The way things are going, you may well never need to step into a grocery store again. Between the ongoing rise of businesses like Instacart, individual grocery chains introducing delivery and pickup, and the onslaught of rapid grocery delivery services like Getir (we’re still gagging every time we hear this terrible name), technology keeps making it easier to grocery shop on your phone. But these systems are not without flaws. A new company, Fresh Street (now that’s a name we can get behind), has recently opened in Chicago to try something new in the hopes of offering a more affordable and more reliably stocked online grocery shopping option as a curbside-only grocery store.
The first Fresh Street location is currently in a strip mall on the northwest outskirts of the city, a much more car-friendly area of Chicago. I was able to walk through the facility when I stumbled upon it thinking it was a true brick-and-mortar market. What I saw inside was similar to a stockroom: rows and rows of products, everything from fresh produce, dried goods, and dairy to cat food, pregnancy tests, and deodorant.
Customers can download the Fresh Street app and place their order through that, then workers at the store will pull from the stock to fulfill the order, and customers can drive up to one of several designated parking spots to have their haul placed directly in their car. While the app promises your groceries can be ready in as little as 30 minutes, it also allows you to schedule the best time to pick up, so you don’t have to be tied to a specific timeline.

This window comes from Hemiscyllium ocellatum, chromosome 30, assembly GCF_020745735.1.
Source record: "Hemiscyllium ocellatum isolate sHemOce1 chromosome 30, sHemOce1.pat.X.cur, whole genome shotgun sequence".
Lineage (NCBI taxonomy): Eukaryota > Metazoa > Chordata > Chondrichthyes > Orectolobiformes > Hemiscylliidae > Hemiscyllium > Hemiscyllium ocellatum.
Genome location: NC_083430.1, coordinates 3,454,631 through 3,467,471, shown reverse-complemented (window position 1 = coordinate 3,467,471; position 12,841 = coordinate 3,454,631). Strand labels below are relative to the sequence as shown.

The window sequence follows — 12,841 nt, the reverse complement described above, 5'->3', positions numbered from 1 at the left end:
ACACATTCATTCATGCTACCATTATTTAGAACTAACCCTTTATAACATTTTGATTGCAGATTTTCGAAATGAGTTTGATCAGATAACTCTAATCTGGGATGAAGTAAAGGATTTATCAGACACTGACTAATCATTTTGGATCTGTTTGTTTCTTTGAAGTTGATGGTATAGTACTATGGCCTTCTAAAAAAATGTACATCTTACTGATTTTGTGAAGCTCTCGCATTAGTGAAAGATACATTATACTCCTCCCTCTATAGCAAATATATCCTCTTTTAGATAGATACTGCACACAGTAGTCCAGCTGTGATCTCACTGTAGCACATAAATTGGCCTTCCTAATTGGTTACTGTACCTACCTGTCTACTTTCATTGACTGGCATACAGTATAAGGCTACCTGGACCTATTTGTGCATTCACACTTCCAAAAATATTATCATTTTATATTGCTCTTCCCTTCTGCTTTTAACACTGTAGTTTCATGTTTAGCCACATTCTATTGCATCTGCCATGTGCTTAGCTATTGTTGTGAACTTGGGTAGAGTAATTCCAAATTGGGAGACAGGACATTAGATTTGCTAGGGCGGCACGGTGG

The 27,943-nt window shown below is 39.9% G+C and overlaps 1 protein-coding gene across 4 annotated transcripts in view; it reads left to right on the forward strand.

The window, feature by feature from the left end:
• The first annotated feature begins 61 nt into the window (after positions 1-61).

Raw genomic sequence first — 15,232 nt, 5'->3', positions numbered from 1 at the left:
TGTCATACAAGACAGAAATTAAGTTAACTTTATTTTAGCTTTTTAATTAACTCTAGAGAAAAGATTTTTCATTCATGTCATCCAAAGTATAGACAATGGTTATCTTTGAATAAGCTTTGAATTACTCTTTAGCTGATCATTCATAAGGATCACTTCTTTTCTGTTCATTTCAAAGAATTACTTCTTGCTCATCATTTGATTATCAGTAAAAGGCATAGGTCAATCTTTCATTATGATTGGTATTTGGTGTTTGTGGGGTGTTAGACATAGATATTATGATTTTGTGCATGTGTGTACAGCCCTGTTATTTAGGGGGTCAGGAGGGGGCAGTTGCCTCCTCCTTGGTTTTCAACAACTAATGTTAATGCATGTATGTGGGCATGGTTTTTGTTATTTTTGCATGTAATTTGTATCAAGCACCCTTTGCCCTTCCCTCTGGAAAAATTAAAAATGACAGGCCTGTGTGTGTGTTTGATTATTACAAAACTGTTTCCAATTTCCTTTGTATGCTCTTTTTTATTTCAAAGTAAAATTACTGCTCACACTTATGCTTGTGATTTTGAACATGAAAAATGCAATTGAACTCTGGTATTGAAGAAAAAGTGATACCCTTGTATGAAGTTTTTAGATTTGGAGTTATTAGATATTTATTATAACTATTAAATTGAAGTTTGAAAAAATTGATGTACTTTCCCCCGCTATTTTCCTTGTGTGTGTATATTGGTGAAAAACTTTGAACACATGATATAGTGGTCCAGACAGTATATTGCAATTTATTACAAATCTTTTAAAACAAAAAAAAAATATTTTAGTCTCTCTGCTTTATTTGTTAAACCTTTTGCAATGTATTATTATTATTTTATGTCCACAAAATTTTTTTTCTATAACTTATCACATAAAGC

While the “ghost store” set up may seem awfully similar to the much maligned model of the rapid grocery delivery services we love to hate, this seems on the surface at least to be much more thoughtful. For one, the ghost store itself is in an area void of other grocery options, and because it’s pickup only, it’s not necessarily replacing your mom-and-pop corner store the way a delivery service would. Instead, this model can fulfill needs in food deserts where it might be more expensive to get groceries delivered.
Getting rid of the delivery component forces the customer to be more thoughtful as well. This is a place where you will come for a thought-out grocery run, not an impulse order of a few small items. In turn, that allows the warehouse itself to be more evenly and usefully stocked, which leads to lower pricing on items because they can be purchased more regularly in bulk from suppliers. It also means that all employees are focused on efficiently putting together a grocery order, not haphazardly biking through the streets to meet an unreasonable time demand. And without delivery fees and added overhead of delivery employees, it becomes an ultimately cheaper option for both parties.
We still reserve the right to be slightly skeptical—this particular location has only been open since March 18, and we have yet to see how this model will roll out nationally. But so far this seems like a step in the right direction of making online, contactless grocery shopping better for customers, workers, and other small businesses alike.